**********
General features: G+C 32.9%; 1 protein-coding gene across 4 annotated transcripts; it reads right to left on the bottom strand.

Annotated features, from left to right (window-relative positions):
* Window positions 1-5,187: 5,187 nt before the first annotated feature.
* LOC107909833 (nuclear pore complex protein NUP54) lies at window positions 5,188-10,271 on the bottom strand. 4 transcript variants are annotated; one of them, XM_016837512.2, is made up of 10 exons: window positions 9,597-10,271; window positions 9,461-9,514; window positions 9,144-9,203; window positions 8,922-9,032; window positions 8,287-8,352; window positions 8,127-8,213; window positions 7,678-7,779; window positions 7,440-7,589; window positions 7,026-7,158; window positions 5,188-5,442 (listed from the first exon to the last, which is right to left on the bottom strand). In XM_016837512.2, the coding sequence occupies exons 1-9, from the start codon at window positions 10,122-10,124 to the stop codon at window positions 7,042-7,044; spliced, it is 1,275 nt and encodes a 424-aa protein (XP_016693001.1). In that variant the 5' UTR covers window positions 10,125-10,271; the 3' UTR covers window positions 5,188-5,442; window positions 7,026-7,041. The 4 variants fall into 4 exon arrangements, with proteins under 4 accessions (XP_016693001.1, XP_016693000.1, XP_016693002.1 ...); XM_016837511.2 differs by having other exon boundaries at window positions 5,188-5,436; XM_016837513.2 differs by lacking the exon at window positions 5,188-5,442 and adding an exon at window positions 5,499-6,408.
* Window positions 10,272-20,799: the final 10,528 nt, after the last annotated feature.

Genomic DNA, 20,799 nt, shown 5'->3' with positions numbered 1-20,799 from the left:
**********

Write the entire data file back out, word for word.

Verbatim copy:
General features: G+C 32.9%; 1 protein-coding gene across 4 annotated transcripts; it reads right to left on the bottom strand.

Annotated features, from left to right (window-relative positions):
* Window positions 1-5,187: 5,187 nt before the first annotated feature.
* LOC107909833 (nuclear pore complex protein NUP54) lies at window positions 5,188-10,271 on the bottom strand. 4 transcript variants are annotated; one of them, XM_016837512.2, is made up of 10 exons: window positions 9,597-10,271; window positions 9,461-9,514; window positions 9,144-9,203; window positions 8,922-9,032; window positions 8,287-8,352; window positions 8,127-8,213; window positions 7,678-7,779; window positions 7,440-7,589; window positions 7,026-7,158; window positions 5,188-5,442 (listed from the first exon to the last, which is right to left on the bottom strand). In XM_016837512.2, the coding sequence occupies exons 1-9, from the start codon at window positions 10,122-10,124 to the stop codon at window positions 7,042-7,044; spliced, it is 1,275 nt and encodes a 424-aa protein (XP_016693001.1). In that variant the 5' UTR covers window positions 10,125-10,271; the 3' UTR covers window positions 5,188-5,442; window positions 7,026-7,041. The 4 variants fall into 4 exon arrangements, with proteins under 4 accessions (XP_016693001.1, XP_016693000.1, XP_016693002.1 ...); XM_016837511.2 differs by having other exon boundaries at window positions 5,188-5,436; XM_016837513.2 differs by lacking the exon at window positions 5,188-5,442 and adding an exon at window positions 5,499-6,408.
* Window positions 10,272-20,799: the final 10,528 nt, after the last annotated feature.

Genomic DNA, 20,799 nt, shown 5'->3' with positions numbered 1-20,799 from the left: